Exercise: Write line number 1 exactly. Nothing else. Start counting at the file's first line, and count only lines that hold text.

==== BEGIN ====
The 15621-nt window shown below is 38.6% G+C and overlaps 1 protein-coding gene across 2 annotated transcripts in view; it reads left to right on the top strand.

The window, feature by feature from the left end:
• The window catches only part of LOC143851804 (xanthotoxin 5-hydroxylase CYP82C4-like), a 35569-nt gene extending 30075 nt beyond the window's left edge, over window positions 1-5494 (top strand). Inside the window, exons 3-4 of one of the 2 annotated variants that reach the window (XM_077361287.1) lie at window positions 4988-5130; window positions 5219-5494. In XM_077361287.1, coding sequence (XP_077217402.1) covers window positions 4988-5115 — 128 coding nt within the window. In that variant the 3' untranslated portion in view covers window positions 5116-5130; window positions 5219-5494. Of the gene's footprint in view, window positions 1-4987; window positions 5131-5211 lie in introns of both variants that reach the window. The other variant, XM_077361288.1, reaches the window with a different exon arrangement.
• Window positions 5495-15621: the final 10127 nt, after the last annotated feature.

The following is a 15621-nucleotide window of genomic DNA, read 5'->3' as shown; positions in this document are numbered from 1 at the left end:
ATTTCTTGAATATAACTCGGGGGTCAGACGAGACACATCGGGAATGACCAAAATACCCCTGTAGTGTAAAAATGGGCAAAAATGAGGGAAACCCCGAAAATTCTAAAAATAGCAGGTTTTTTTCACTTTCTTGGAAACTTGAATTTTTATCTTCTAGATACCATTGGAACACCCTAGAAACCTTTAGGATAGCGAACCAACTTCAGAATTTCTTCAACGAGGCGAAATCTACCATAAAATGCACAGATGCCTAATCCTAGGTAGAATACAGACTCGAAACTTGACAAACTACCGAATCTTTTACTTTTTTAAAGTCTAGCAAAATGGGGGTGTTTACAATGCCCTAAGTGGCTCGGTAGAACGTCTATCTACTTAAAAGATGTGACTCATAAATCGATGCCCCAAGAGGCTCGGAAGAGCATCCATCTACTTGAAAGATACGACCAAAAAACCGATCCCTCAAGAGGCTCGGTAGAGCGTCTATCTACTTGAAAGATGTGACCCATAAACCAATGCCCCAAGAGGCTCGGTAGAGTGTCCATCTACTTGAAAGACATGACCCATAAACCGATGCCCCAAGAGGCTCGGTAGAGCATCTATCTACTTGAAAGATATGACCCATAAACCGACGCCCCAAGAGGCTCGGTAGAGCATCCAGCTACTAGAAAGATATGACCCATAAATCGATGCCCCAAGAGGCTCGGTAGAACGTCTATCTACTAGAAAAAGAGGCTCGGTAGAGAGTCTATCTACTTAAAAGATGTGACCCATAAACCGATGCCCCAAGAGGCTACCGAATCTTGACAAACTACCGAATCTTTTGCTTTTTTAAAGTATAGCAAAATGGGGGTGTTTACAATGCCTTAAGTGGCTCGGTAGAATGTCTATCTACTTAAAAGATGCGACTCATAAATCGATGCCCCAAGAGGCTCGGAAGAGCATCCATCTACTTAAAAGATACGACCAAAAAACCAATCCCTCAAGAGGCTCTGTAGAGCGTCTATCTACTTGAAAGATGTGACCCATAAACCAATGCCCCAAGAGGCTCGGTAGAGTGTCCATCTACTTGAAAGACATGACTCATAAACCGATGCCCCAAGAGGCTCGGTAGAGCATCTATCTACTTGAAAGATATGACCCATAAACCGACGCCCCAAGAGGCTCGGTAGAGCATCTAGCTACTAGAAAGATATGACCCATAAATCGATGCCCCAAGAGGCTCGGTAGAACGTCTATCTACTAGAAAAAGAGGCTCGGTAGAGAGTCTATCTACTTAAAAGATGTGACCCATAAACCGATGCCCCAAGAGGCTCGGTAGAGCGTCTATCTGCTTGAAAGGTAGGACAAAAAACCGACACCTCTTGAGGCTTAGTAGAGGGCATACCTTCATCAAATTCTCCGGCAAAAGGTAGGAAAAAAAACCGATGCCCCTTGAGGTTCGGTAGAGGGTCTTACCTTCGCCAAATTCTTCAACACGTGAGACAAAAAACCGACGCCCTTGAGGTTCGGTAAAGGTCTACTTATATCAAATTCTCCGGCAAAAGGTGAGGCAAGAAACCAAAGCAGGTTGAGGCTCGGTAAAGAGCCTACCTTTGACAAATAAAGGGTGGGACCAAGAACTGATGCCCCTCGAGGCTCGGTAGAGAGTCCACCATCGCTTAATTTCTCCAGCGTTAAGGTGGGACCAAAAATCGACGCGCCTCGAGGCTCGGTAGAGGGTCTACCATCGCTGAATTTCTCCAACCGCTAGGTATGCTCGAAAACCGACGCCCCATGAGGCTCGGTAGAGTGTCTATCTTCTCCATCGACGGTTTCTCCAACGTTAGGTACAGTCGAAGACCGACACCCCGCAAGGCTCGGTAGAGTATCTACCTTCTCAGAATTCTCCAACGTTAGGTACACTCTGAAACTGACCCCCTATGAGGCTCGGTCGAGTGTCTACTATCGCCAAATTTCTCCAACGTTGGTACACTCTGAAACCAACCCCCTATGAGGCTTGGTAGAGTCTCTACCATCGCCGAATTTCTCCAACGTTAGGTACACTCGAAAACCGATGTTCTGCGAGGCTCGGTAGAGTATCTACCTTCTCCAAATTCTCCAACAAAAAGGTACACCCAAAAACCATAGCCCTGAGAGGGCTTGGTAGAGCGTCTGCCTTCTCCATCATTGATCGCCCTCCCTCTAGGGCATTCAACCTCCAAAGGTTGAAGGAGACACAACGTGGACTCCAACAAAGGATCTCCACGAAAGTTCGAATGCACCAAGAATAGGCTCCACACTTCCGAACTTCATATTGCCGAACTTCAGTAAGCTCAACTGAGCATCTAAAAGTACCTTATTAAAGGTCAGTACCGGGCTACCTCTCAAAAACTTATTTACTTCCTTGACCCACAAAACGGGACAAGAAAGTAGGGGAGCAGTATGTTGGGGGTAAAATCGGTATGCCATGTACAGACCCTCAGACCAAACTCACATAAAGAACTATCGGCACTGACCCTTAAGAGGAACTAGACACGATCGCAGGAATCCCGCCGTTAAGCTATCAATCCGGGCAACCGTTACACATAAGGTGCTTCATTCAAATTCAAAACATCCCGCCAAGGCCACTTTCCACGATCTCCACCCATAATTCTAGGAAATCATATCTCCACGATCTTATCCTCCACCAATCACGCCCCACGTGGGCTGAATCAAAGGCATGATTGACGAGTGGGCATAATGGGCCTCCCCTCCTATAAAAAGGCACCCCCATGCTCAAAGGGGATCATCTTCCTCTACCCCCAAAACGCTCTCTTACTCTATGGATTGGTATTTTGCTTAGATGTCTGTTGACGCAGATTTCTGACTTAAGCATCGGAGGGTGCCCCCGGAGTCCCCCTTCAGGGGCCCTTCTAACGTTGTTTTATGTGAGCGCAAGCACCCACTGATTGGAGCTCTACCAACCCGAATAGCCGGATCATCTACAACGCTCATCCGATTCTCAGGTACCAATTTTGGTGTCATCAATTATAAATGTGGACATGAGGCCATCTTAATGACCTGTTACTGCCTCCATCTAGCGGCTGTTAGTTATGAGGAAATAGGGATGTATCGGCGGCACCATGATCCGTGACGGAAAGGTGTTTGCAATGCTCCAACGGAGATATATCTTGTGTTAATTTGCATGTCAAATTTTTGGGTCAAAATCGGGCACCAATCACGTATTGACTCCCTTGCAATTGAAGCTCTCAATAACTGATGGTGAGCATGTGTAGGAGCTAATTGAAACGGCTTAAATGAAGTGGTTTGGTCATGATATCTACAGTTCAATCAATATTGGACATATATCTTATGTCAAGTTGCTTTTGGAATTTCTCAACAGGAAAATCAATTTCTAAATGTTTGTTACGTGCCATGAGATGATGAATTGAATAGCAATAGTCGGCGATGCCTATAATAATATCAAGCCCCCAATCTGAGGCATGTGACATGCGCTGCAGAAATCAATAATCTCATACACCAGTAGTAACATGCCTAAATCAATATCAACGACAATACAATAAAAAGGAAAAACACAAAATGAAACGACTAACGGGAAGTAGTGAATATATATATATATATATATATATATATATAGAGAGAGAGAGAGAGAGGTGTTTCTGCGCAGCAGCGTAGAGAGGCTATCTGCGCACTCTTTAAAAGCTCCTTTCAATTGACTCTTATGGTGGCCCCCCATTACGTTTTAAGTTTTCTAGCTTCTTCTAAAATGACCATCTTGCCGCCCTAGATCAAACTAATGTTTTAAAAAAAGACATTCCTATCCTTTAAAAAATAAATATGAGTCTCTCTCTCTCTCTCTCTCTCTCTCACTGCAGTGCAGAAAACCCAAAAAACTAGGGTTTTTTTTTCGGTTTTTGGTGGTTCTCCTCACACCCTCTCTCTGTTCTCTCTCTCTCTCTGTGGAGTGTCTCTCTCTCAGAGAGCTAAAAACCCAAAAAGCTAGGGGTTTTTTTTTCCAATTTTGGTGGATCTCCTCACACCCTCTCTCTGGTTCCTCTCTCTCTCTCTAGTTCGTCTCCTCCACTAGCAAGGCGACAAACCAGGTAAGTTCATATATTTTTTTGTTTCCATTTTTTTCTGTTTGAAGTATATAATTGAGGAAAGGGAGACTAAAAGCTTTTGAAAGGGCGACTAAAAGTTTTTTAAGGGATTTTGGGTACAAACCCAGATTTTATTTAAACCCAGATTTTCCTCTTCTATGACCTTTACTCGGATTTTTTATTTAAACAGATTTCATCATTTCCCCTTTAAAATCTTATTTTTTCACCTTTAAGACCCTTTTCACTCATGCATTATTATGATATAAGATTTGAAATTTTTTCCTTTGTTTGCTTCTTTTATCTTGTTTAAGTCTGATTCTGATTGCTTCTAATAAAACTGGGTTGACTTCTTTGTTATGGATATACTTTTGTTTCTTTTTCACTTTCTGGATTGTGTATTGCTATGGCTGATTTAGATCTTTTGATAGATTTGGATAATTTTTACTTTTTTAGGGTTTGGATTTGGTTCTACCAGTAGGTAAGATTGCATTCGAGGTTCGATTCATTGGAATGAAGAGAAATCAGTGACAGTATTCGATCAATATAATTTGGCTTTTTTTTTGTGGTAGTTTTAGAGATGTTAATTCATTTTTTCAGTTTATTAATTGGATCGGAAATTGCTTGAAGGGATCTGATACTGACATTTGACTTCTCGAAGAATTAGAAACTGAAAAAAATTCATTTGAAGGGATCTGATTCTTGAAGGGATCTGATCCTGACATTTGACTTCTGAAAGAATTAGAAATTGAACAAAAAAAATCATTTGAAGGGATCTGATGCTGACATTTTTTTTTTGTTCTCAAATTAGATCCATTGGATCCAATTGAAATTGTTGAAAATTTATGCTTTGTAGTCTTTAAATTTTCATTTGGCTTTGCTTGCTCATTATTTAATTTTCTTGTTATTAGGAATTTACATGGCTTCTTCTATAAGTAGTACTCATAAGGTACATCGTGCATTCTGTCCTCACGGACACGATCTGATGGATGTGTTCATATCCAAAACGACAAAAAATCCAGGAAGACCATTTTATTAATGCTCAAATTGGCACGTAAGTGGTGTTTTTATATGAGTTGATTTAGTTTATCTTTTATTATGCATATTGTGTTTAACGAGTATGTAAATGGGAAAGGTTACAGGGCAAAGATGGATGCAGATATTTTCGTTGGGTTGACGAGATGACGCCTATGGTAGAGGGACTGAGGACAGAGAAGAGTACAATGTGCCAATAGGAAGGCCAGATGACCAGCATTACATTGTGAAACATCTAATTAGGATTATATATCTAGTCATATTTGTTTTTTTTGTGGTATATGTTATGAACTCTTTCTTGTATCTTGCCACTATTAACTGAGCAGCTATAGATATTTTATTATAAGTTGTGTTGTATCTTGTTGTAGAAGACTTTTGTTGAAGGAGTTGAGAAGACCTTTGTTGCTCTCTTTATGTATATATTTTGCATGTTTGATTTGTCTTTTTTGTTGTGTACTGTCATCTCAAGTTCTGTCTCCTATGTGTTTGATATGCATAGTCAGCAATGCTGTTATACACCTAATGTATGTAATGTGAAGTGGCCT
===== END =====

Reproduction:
The 15621-nt window shown below is 38.6% G+C and overlaps 1 protein-coding gene across 2 annotated transcripts in view; it reads left to right on the top strand.